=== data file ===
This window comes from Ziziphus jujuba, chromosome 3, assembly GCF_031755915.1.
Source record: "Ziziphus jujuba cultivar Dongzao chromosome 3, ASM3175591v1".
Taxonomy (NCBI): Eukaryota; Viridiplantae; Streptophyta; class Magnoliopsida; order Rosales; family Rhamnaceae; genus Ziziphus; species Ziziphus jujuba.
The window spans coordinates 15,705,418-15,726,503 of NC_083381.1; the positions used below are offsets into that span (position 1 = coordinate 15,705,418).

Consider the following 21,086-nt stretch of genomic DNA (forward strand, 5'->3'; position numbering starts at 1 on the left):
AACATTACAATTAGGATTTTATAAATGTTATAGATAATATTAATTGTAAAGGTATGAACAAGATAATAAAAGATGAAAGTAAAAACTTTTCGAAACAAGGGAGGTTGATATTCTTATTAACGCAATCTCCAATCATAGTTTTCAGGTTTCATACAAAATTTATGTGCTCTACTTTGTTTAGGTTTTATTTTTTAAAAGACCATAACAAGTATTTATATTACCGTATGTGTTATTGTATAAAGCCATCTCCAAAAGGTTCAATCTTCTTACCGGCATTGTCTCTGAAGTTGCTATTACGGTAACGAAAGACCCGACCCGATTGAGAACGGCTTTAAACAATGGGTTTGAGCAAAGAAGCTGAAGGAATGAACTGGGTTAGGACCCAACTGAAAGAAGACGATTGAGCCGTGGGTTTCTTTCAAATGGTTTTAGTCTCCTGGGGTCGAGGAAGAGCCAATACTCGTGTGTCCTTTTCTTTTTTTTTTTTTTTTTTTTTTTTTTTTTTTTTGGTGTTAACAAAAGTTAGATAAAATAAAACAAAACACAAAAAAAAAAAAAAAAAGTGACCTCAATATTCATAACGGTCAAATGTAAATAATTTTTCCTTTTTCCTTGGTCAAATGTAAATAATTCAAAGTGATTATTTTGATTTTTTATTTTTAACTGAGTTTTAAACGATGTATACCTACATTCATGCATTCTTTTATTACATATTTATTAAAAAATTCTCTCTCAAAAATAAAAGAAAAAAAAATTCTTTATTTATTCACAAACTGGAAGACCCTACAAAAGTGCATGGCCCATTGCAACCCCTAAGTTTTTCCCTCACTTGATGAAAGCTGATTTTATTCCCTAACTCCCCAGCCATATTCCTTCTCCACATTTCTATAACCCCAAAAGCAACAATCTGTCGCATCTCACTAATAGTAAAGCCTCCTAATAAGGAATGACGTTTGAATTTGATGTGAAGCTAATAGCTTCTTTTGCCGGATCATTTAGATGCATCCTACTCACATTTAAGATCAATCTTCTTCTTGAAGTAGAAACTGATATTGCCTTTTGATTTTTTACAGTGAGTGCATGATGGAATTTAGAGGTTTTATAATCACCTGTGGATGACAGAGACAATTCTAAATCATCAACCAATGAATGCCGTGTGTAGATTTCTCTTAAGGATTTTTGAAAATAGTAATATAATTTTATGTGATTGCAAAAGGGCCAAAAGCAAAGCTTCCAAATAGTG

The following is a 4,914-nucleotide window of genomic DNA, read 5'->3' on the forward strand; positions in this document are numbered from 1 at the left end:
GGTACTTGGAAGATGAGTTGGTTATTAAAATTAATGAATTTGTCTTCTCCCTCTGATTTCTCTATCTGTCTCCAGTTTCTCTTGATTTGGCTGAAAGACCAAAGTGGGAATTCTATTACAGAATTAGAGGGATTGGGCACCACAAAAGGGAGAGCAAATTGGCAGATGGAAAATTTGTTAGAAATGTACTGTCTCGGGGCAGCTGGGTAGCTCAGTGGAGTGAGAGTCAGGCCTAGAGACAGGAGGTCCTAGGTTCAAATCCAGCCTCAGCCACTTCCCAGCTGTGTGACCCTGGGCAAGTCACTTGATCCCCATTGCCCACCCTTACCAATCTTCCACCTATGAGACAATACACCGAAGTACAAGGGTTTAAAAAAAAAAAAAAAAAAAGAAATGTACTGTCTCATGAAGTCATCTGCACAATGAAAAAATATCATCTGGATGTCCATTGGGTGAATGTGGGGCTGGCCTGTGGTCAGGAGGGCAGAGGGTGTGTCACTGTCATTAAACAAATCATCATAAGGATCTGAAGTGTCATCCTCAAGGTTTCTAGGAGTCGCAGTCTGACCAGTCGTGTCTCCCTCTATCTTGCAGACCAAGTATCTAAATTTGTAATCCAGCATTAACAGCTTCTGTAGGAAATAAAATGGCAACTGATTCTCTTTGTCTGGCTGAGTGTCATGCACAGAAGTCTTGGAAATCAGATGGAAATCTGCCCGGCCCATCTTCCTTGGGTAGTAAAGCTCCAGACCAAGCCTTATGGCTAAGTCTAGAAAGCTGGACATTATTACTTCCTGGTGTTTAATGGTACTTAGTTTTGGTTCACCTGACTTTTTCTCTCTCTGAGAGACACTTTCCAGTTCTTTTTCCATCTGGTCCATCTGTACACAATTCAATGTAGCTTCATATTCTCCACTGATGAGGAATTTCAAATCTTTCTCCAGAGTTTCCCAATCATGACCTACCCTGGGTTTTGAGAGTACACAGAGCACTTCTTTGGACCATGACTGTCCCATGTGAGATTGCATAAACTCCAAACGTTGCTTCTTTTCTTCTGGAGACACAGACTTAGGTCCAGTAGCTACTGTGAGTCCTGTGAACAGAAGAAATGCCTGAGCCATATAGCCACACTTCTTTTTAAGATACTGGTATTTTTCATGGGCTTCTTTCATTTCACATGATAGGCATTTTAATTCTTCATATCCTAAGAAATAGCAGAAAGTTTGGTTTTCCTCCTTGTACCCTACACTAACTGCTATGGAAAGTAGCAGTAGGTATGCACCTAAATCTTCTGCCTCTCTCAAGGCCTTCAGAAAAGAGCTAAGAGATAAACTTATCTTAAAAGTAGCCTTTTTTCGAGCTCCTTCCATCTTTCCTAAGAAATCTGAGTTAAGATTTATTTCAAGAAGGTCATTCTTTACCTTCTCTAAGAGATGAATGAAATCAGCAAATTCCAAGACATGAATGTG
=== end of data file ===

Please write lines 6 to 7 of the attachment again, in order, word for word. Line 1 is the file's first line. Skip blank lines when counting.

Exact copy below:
AACATTACAATTAGGATTTTATAAATGTTATAGATAATATTAATTGTAAAGGTATGAACAAGATAATAAAAGATGAAAGTAAAAACTTTTCGAAACAAGGGAGGTTGATATTCTTATTAACGCAATCTCCAATCATAGTTTTCAGGTTTCATACAAAATTTATGTGCTCTACTTTGTTTAGGTTTTATTTTTTAAAAGACCATAACAAGTATTTATATTACCGTATGTGTTATTGTATAAAGCCATCTCCAAAAGGTTCAATCTTCTTACCGGCATTGTCTCTGAAGTTGCTATTACGGTAACGAAAGACCCGACCCGATTGAGAACGGCTTTAAACAATGGGTTTGAGCAAAGAAGCTGAAGGAATGAACTGGGTTAGGACCCAACTGAAAGAAGACGATTGAGCCGTGGGTTTCTTTCAAATGGTTTTAGTCTCCTGGGGTCGAGGAAGAGCCAATACTCGTGTGTCCTTTTCTTTTTTTTTTTTTTTTTTTTTTTTTTTTTTTTTGGTGTTAACAAAAGTTAGATAAAATAAAACAAAACACAAAAAAAAAAAAAAAAAGTGACCTCAATATTCATAACGGTCAAATGTAAATAATTTTTCCTTTTTCCTTGGTCAAATGTAAATAATTCAAAGTGATTATTTTGATTTTTTATTTTTAACTGAGTTTTAAACGATGTATACCTACATTCATGCATTCTTTTATTACATATTTATTAAAAAATTCTCTCTCAAAAATAAAAGAAAAAAAAATTCTTTATTTATTCACAAACTGGAAGACCCTACAAAAGTGCATGGCCCATTGCAACCCCTAAGTTTTTCCCTCACTTGATGAAAGCTGATTTTATTCCCTAACTCCCCAGCCATATTCCTTCTCCACATTTCTATAACCCCAAAAGCAACAATCTGTCGCATCTCACTAATAGTAAAGCCTCCTAATAAGGAATGACGTTTGAATTTGATGTGAAGCTAATAGCTTCTTTTGCCGGATCATTTAGATGCATCCTACTCACATTTAAGATCAATCTTCTTCTTGAAGTAGAAACTGATATTGCCTTTTGATTTTTTACAGTGAGTGCATGATGGAATTTAGAGGTTTTATAATCACCTGTGGATGACAGAGACAATTCTAAATCATCAACCAATGAATGCCGTGTGTAGATTTCTCTTAAGGATTTTTGAAAATAGTAATATAATTTTATGTGATTGCAAAAGGGCCAAAAGCAAAGCTTCCAAATAGTG

The following is a 4,914-nucleotide window of genomic DNA, read 5'->3' on the forward strand; positions in this document are numbered from 1 at the left end: